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Minor Hearing Loss Today Leaves You At Risk for Dementia Later On

It would be a lie to say that most people actually dislike listening to music, right? Many of us listen to our music at dB levels that are harmful to our hearing - and we don't even realize it!

Our brain works hard to process sounds and react to noises; so when we are listening to anything - whether it is music, a conversation, a movie, a lecture - we are forcing our brains to exercise. A study at Ohio State University was recently conducted that found that healthy young people use the left side of their brains to process language; the right side of their brains does not necessarily need to start working to process varying sounds until the age of 50. However, any young person aged 18 - 41 who had even the slightest amount of hearing loss needed the right side of their brain to assist in processing sounds.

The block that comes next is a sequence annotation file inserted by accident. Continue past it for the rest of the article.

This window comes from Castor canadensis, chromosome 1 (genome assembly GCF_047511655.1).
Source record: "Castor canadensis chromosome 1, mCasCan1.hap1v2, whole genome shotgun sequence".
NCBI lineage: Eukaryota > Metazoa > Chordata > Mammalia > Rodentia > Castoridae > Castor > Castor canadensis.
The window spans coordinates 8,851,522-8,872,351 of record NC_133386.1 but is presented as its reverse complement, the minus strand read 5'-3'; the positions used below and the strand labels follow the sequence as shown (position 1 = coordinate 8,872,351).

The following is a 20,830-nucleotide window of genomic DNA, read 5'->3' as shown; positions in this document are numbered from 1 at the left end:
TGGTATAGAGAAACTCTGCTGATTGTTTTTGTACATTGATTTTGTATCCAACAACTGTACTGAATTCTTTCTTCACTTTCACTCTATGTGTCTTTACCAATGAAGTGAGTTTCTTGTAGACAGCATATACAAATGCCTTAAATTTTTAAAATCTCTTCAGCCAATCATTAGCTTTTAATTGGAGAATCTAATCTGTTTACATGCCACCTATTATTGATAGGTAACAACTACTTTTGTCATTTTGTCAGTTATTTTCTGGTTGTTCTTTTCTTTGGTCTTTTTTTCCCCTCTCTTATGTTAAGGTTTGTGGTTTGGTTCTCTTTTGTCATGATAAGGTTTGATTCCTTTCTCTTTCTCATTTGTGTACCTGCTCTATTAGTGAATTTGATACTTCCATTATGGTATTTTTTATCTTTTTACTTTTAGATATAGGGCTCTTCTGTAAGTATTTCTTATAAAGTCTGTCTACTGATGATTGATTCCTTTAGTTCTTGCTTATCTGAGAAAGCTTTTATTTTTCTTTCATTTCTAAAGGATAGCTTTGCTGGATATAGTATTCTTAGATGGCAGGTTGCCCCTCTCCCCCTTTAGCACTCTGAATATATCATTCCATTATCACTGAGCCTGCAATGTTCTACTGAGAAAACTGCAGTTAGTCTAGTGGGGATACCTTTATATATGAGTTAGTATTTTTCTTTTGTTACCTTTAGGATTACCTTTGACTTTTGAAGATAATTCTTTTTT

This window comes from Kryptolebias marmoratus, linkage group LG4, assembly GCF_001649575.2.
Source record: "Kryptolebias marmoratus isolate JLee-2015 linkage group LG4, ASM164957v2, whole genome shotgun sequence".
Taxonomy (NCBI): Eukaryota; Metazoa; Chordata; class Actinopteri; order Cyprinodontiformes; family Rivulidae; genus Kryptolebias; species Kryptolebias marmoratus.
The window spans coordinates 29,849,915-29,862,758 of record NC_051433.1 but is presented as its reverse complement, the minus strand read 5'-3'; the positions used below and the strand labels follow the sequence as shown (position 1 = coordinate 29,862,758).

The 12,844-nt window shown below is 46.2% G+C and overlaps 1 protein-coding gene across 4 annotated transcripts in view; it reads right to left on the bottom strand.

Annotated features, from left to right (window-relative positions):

Now, how does all of this tie in to an outcome of dementia? Recent imaging studies centered around age-related hearing loss have shown that your brain struggles to compensate when it does not receive as much auditory input as it used to. In layman's terms, hearing loss can weaken important hearing centers in your brain. It has been shown that older adults who struggle with hearing loss, both consciously and subconsciously, begin to withdraw from social settings due to their struggle with communicating properly and hearing others. This withdraw from social settings leads to social isolation and loneliness - both of which have been linked to adverse mental outcomes - dementia being one of them.

So, next time you put your headphones in and start listening to a song that you love, be conscious of the volume of your music. An easy way to determine if your music is too loud is to remove your headphones - if you can hear the music coming out of them when they are removed from your ears, the volume is too loud! Another way to combat early hearing loss is to bring ear plugs with you to concerts.

If you suspect that you may be suffering from hearing loss in any capacity, give us a call. (888) 574-6776.

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